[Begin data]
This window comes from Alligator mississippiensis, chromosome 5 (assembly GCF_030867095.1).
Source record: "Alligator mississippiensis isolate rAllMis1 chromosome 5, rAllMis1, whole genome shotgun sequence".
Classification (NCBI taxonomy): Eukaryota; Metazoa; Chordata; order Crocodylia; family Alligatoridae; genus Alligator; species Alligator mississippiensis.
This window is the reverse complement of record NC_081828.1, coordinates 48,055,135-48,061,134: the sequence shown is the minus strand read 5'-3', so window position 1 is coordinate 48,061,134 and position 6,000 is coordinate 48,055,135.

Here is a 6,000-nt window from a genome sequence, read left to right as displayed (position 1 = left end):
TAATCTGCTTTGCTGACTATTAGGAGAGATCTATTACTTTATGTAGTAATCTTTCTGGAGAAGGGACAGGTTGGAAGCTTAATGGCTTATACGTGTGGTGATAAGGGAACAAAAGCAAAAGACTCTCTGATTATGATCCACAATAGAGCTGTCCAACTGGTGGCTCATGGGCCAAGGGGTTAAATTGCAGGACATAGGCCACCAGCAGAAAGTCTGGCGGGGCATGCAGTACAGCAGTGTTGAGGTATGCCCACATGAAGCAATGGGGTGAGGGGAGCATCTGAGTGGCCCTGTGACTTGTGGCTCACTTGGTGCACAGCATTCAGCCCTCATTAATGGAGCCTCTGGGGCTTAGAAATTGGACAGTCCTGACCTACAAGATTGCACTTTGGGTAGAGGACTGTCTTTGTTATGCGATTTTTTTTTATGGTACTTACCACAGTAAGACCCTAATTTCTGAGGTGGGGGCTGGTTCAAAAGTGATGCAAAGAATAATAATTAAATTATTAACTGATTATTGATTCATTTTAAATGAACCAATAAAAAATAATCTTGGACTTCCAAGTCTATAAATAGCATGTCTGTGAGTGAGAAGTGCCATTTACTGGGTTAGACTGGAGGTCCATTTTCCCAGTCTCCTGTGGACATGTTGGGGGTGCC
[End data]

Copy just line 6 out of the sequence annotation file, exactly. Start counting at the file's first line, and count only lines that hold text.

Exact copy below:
TAATCTGCTTTGCTGACTATTAGGAGAGATCTATTACTTTATGTAGTAATCTTTCTGGAGAAGGGACAGGTTGGAAGCTTAATGGCTTATACGTGTGGTGATAAGGGAACAAAAGCAAAAGACTCTCTGATTATGATCCACAATAGAGCTGTCCAACTGGTGGCTCATGGGCCAAGGGGTTAAATTGCAGGACATAGGCCACCAGCAGAAAGTCTGGCGGGGCATGCAGTACAGCAGTGTTGAGGTATGCCCACATGAAGCAATGGGGTGAGGGGAGCATCTGAGTGGCCCTGTGACTTGTGGCTCACTTGGTGCACAGCATTCAGCCCTCATTAATGGAGCCTCTGGGGCTTAGAAATTGGACAGTCCTGACCTACAAGATTGCACTTTGGGTAGAGGACTGTCTTTGTTATGCGATTTTTTTTTATGGTACTTACCACAGTAAGACCCTAATTTCTGAGGTGGGGGCTGGTTCAAAAGTGATGCAAAGAATAATAATTAAATTATTAACTGATTATTGATTCATTTTAAATGAACCAATAAAAAATAATCTTGGACTTCCAAGTCTATAAATAGCATGTCTGTGAGTGAGAAGTGCCATTTACTGGGTTAGACTGGAGGTCCATTTTCCCAGTCTCCTGTGGACATGTTGGGGGTGCC